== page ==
We highlight that bilateral trade value grew by 9% to record USD 14 million in 2020, yet the value of Egyptian exports to China witnessed a decrease during the same period. In this regard, we note the difficulties faced by Egyptian exporters of some agricultural and processed agricultural products due to the prolonged duration by the relevant Chinese authorities to grant the required approvals, as in the case of dried dates and semi-dried dates. We also refer to the pending request submitted by Egypt in 2019 for granting market access to our exports of pomegranates to the Chinese market, for which no feedback has been received as of yet. In this context, we call upon China to facilitate and accelerate procedures of granting market access to agricultural exports.
Mongolia expresses sincere gratitude for China’s assistance in the fight against the COVID-19 pandemic and commends China’s economy’s strong recovery from the COVID-19 pandemic, which has heavily affected the world economy.
Mongolia would greatly appreciate if China could provide further information to the questions below:
1. China is one of the largest transit countries on the territory of which the world’s largest ports are located. Given the experience gained during the pandemic, what lessons have been learned to prevent a situation where, for various reasons, ports are not able to use their capacity and thus creating disruptions in the global supply chain?
I would like to note, in this connection, that China's investments in Peru are considerable, and cover a range of different sectors of our economy, such as mining and construction. My country is sure that China will continue in its efforts to ensure that its investments in Peru contribute to the sustainable and environmentally friendly development to which my country aspires.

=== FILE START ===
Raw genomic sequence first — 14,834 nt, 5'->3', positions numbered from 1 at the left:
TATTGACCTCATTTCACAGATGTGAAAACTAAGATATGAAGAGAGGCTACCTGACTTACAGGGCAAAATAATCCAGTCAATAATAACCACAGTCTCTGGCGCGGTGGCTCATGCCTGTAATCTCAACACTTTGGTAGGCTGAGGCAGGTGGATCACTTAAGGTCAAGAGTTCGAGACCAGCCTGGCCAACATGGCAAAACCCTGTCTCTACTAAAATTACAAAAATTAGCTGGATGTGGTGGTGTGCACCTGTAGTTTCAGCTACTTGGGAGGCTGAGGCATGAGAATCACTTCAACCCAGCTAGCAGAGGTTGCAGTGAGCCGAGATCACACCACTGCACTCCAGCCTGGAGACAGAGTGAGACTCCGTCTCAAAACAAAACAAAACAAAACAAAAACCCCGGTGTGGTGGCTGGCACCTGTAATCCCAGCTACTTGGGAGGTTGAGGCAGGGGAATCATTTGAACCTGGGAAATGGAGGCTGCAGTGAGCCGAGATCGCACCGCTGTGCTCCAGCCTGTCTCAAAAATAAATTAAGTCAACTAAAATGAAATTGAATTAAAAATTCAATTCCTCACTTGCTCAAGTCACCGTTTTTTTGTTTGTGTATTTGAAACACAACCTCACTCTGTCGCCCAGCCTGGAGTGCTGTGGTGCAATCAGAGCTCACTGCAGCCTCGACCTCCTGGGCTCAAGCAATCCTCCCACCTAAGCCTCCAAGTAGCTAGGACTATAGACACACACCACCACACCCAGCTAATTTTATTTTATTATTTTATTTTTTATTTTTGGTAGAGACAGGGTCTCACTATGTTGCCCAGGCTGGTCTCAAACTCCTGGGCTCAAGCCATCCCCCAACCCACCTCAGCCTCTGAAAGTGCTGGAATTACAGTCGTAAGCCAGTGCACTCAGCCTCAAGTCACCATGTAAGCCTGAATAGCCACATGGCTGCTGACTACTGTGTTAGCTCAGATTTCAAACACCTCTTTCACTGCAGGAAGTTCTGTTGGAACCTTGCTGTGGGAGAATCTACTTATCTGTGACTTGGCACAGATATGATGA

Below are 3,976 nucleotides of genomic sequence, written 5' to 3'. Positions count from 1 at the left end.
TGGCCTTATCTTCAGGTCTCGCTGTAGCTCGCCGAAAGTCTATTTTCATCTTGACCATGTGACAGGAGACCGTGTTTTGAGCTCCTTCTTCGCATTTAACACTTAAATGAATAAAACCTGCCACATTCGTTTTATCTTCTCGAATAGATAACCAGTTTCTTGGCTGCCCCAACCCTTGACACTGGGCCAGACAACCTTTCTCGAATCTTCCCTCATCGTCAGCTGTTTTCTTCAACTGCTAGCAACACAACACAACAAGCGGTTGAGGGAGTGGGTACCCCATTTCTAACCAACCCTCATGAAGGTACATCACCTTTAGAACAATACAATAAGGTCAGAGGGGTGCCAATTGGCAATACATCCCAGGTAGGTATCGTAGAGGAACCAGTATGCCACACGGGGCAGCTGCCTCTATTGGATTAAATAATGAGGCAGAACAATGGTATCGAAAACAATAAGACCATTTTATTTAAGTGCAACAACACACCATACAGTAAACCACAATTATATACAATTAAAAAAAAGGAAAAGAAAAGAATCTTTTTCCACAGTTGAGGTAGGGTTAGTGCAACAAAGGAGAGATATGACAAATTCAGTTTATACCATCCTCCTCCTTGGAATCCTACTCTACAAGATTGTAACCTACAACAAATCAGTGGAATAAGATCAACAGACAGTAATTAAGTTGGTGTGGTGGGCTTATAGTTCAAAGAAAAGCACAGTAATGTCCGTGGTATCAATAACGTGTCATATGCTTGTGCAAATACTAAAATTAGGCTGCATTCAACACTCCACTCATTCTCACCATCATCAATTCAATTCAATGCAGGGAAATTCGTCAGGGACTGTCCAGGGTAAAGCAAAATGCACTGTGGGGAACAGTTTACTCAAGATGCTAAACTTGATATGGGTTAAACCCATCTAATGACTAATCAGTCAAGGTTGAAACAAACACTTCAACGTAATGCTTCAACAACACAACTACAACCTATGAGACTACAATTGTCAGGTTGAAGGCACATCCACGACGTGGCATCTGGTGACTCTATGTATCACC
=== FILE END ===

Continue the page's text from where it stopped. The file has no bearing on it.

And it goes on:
Peru notes and will follow with interest two points contained in the reports that form part of the present review. On the one hand, China's new policy to end subsidies for fuel and shipbuilding, as well as to improve the prevention of illegal, unreported and unregulated fishing; and, on the other hand, the announced adjustment of China's energy mix, based primarily on the development of clean and low carbon energies.
my country recognizes that China was one of the first friendly countries to participate in the solidarity effort that enabled Tunisia to emerge from a serious health crisis. We will work to institutionalize this cooperation with China as part of Tunisia's desire to make the most of its know-how and production capacities in the quest to increase the global production of vaccines.
We note, moreover, that the review period has shown in particular the development of international investment by China, which has pursued an active policy of attracting local and foreign investment, but also of opening up to the world by increasing the number of agreements concluded with various partners. This demonstrates China's dominant role in the multilateral trading system and in regional trade agreements.